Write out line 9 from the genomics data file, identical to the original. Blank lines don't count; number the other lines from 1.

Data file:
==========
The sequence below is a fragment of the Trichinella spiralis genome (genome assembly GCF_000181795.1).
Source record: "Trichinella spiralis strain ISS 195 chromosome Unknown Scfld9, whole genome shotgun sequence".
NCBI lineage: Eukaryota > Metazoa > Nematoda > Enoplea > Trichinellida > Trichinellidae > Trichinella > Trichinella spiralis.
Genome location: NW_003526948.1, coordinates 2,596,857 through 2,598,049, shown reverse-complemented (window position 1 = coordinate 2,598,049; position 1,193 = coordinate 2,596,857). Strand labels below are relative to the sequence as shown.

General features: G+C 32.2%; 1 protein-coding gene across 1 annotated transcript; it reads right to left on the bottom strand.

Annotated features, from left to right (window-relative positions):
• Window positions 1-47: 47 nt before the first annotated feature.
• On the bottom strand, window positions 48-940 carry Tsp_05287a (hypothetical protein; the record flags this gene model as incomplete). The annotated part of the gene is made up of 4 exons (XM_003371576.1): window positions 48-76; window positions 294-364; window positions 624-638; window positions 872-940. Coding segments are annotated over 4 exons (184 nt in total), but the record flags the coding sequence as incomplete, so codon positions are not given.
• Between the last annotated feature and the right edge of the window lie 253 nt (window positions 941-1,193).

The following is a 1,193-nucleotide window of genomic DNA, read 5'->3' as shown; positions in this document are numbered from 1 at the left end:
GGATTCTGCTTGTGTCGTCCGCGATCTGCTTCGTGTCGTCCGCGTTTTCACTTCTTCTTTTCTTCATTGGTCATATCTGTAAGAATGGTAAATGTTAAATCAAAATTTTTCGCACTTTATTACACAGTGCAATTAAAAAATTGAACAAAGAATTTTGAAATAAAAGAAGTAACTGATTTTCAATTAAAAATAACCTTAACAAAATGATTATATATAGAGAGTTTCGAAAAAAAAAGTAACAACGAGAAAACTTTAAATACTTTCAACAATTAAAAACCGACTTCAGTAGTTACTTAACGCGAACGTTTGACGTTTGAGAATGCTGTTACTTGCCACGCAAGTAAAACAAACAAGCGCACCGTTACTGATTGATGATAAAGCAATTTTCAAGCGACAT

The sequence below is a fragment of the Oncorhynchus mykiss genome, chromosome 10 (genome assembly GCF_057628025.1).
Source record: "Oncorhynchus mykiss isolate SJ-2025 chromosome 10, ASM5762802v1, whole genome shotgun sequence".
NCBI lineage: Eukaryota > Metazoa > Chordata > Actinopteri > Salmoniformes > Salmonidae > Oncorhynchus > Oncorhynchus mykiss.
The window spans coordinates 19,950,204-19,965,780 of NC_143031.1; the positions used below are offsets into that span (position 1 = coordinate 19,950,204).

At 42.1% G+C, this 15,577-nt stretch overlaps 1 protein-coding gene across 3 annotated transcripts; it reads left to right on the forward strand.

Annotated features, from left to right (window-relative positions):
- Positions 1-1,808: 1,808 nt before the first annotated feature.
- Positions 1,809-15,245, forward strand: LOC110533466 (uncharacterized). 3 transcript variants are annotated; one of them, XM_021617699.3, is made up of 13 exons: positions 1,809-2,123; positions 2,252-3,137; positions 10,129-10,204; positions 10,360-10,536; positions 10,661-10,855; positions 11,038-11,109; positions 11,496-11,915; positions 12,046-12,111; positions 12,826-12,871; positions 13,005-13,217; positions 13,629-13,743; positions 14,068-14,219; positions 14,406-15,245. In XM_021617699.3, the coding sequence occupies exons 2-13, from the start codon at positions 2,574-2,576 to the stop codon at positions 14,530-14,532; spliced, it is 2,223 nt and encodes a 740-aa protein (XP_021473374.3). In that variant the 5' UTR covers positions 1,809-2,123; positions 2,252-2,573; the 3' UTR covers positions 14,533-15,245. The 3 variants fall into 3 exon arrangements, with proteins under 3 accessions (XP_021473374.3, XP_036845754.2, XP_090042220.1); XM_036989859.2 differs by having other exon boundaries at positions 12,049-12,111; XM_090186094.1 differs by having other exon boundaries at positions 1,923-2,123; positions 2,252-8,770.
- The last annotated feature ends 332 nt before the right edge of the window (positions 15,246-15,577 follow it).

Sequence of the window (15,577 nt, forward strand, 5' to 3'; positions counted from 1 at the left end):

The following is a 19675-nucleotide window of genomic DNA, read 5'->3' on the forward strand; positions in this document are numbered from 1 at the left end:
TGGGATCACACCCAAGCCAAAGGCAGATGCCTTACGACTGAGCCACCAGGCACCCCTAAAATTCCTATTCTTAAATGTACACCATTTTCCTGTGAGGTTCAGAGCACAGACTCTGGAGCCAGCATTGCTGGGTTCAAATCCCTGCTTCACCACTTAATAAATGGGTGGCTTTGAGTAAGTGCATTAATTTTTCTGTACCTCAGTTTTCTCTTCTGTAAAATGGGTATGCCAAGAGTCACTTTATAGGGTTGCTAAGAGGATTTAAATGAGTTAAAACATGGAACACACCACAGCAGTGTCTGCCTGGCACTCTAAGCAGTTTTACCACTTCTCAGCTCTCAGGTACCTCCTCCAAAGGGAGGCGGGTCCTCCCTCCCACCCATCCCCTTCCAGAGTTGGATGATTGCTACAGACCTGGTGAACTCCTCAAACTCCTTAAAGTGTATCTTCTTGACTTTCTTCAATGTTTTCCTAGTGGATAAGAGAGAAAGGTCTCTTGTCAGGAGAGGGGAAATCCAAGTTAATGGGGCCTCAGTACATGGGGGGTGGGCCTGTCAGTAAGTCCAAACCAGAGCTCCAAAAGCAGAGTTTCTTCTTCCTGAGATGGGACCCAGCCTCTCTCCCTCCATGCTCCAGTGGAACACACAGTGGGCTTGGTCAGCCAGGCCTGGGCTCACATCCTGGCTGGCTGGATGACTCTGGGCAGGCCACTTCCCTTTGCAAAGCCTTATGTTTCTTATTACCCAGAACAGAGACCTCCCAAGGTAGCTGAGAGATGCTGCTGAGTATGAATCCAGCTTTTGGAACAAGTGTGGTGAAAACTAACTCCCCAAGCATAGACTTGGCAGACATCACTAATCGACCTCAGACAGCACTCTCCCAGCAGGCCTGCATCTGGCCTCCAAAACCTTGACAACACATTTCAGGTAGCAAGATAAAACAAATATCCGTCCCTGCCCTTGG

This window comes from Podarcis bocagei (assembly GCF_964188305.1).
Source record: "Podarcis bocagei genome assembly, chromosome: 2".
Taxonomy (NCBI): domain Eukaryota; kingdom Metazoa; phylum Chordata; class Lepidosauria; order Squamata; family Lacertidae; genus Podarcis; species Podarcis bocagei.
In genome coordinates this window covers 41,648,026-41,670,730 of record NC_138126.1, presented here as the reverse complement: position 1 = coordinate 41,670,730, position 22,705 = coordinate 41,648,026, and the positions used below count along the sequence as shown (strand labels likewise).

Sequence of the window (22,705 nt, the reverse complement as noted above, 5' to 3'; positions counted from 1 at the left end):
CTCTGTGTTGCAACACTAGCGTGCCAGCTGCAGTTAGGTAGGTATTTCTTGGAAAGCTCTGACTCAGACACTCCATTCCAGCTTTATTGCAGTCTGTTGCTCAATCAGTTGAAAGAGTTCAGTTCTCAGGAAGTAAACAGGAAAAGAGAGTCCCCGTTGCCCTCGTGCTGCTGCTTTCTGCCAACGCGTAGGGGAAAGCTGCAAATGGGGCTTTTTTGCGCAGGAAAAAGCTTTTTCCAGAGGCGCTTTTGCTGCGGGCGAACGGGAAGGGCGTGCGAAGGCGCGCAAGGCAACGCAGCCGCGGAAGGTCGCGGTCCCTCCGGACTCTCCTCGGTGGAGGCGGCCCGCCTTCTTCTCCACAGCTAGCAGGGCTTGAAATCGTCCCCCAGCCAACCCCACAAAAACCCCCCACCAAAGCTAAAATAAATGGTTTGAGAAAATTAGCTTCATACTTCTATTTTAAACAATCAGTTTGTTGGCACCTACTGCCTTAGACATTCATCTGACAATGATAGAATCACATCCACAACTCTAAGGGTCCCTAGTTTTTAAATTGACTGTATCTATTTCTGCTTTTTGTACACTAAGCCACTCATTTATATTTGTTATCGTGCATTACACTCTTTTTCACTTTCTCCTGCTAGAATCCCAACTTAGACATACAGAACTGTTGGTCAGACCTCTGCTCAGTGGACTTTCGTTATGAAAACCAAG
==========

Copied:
• Between the last annotated feature and the right edge of the window lie 253 nt (window positions 941-1,193).